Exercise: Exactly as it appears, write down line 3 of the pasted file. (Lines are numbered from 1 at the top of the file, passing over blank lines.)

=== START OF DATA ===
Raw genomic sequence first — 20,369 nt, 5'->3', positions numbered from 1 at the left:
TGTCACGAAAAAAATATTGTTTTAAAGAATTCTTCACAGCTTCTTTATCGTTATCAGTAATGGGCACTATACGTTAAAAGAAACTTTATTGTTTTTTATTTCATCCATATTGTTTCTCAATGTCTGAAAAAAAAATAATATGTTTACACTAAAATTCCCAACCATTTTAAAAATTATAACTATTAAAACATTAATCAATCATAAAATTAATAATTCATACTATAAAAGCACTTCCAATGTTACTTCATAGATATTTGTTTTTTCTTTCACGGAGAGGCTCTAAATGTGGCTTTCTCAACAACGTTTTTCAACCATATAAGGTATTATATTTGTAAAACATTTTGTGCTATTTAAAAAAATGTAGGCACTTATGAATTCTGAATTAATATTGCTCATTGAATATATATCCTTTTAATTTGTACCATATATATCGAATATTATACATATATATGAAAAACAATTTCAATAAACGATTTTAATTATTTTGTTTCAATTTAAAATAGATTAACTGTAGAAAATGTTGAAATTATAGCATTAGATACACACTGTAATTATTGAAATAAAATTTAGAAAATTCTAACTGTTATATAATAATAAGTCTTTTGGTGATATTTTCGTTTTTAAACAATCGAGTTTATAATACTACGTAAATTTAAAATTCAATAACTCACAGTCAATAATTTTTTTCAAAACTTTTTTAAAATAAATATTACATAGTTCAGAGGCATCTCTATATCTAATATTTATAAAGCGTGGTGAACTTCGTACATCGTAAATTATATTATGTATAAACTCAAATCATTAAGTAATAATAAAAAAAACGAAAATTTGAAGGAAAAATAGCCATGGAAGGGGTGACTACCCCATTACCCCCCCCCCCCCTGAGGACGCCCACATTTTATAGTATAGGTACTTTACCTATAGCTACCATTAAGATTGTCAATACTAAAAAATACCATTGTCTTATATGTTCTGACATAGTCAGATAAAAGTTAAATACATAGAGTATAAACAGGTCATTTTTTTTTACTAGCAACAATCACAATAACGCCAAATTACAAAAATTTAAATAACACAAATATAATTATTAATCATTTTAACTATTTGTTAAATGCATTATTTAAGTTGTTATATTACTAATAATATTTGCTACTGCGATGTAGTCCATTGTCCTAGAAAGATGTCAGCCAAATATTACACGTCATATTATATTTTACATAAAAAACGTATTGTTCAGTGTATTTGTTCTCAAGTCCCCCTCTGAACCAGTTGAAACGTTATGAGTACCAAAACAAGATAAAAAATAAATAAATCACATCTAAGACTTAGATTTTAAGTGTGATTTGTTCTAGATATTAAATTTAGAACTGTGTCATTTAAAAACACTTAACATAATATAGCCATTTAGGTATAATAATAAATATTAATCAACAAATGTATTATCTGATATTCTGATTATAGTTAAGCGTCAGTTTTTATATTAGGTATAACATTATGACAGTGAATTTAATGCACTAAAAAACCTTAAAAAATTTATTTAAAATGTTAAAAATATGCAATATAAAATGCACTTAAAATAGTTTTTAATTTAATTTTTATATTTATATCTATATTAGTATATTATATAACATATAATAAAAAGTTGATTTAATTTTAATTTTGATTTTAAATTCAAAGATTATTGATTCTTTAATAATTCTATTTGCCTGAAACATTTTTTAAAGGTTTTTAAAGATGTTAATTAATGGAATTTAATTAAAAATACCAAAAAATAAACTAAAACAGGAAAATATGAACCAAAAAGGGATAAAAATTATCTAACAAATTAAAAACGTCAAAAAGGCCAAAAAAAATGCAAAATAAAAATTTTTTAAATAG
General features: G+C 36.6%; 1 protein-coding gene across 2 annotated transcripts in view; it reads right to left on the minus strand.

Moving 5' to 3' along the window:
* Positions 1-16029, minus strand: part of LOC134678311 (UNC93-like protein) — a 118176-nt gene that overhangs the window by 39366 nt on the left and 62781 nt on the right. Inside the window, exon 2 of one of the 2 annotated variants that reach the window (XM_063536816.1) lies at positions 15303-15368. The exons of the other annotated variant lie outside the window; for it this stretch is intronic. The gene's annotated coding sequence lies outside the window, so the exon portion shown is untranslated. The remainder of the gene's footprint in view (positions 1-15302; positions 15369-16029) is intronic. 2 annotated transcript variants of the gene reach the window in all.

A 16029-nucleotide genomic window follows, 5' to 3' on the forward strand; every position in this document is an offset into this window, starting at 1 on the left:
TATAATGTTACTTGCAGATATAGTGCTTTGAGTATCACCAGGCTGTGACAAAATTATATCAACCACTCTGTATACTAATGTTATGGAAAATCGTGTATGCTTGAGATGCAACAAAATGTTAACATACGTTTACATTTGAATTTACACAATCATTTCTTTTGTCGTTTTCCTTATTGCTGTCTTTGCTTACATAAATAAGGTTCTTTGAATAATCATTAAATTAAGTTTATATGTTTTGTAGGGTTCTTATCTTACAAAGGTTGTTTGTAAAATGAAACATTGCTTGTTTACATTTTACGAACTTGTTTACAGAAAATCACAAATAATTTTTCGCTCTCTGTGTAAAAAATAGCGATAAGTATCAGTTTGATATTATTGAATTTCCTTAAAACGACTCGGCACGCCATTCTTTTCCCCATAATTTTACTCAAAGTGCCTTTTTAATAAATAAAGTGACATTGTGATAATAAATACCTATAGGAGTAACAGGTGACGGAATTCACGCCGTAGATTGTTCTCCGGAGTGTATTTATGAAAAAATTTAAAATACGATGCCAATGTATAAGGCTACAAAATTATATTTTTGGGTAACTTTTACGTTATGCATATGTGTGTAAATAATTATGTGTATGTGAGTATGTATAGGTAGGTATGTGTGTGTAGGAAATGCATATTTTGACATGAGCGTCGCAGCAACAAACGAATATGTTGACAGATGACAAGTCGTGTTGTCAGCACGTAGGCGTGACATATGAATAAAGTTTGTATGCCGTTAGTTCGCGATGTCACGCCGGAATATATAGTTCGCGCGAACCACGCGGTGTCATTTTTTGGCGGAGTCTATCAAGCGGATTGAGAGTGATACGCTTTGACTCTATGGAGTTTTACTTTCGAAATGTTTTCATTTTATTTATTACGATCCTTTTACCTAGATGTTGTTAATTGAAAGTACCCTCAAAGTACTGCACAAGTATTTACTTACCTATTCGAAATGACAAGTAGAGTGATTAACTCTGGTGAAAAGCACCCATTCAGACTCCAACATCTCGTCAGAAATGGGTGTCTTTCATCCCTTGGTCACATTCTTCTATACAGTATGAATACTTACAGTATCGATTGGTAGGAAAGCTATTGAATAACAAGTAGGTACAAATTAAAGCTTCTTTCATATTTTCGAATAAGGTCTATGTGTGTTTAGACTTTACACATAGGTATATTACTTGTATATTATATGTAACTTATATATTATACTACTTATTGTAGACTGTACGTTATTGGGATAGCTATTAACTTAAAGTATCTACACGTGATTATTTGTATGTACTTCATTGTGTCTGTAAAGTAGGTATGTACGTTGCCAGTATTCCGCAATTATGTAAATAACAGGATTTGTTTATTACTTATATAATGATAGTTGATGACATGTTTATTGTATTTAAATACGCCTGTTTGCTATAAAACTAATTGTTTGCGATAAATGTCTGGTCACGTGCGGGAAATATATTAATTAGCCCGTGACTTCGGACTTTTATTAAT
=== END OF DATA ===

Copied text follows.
General features: G+C 36.6%; 1 protein-coding gene across 2 annotated transcripts in view; it reads right to left on the minus strand.